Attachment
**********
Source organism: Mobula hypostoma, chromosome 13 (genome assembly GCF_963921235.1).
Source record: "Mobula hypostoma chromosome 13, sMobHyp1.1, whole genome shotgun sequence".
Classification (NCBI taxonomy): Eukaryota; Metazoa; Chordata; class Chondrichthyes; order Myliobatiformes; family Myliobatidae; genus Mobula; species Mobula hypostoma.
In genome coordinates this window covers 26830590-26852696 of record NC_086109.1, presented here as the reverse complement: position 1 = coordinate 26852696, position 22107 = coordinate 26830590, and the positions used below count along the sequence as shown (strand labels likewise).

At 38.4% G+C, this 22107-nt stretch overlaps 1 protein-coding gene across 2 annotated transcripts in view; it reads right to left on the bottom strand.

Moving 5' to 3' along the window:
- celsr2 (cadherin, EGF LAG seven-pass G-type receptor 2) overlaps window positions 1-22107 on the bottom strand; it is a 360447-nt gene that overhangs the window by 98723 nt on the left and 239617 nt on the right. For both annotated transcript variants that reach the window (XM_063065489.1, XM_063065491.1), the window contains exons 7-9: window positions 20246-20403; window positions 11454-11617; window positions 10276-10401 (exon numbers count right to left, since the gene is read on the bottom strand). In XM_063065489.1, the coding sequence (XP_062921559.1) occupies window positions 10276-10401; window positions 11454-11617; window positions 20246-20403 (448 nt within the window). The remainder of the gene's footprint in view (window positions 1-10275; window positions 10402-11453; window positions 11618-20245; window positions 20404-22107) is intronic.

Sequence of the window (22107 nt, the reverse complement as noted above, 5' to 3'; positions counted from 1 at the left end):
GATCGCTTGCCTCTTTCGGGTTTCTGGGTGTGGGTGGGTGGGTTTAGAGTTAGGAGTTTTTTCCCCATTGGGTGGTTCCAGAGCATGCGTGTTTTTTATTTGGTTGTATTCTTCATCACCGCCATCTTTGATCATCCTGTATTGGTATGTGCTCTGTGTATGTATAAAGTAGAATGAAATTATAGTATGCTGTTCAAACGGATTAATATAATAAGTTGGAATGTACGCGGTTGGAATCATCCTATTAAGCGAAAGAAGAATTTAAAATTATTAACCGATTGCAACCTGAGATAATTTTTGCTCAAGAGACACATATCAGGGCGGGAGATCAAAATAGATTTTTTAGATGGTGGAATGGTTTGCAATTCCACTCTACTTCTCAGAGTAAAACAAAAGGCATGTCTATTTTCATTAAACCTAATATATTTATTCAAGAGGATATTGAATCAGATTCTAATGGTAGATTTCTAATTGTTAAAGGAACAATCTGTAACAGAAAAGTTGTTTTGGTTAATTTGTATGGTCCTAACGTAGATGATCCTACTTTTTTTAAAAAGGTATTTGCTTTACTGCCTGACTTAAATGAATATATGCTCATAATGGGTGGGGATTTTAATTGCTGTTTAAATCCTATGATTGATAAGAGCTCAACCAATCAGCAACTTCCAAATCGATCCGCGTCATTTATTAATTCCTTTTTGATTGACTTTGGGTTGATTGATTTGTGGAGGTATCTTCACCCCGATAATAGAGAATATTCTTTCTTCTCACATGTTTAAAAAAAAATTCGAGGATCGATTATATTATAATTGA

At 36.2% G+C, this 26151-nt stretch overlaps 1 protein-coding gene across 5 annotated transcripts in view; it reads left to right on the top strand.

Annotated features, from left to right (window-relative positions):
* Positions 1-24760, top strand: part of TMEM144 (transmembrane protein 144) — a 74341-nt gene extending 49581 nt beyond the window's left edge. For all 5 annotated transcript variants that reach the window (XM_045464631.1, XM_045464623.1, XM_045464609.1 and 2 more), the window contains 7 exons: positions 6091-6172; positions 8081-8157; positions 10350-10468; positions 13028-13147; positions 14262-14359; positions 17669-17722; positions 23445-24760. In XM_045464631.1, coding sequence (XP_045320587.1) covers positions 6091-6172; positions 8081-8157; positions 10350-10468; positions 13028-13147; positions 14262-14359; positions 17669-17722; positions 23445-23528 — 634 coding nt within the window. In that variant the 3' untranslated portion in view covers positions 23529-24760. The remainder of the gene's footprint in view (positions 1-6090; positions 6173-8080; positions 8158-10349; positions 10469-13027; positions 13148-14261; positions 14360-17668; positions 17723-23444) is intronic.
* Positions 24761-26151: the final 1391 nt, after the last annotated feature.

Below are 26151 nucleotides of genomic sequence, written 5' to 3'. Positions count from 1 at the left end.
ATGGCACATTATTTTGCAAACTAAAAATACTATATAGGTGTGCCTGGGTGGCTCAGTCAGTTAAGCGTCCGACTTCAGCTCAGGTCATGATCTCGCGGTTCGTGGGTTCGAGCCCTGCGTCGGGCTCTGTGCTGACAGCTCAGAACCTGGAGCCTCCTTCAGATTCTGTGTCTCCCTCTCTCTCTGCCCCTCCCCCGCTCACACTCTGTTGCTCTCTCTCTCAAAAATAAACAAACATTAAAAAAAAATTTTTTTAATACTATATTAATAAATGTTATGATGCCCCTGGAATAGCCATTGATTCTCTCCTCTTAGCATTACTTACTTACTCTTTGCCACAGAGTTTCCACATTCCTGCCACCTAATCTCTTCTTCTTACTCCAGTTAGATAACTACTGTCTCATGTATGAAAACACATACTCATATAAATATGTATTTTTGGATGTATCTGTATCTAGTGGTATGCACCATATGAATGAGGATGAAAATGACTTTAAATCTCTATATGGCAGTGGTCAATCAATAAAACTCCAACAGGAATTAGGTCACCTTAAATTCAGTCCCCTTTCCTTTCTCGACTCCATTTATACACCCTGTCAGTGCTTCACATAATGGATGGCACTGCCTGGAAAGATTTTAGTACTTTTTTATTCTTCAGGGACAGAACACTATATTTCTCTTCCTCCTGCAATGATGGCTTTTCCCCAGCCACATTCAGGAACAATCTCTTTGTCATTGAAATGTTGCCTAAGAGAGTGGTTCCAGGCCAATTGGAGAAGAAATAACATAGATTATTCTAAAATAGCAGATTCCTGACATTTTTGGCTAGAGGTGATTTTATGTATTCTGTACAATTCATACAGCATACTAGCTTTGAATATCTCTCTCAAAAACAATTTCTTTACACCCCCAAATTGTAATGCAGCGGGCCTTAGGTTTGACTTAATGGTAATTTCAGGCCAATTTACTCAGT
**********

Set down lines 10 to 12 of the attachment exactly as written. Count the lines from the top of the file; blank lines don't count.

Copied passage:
At 36.2% G+C, this 26151-nt stretch overlaps 1 protein-coding gene across 5 annotated transcripts in view; it reads left to right on the top strand.

Annotated features, from left to right (window-relative positions):
* Positions 1-24760, top strand: part of TMEM144 (transmembrane protein 144) — a 74341-nt gene extending 49581 nt beyond the window's left edge. For all 5 annotated transcript variants that reach the window (XM_045464631.1, XM_045464623.1, XM_045464609.1 and 2 more), the window contains 7 exons: positions 6091-6172; positions 8081-8157; positions 10350-10468; positions 13028-13147; positions 14262-14359; positions 17669-17722; positions 23445-24760. In XM_045464631.1, coding sequence (XP_045320587.1) covers positions 6091-6172; positions 8081-8157; positions 10350-10468; positions 13028-13147; positions 14262-14359; positions 17669-17722; positions 23445-23528 — 634 coding nt within the window. In that variant the 3' untranslated portion in view covers positions 23529-24760. The remainder of the gene's footprint in view (positions 1-6090; positions 6173-8080; positions 8158-10349; positions 10469-13027; positions 13148-14261; positions 14360-17668; positions 17723-23444) is intronic.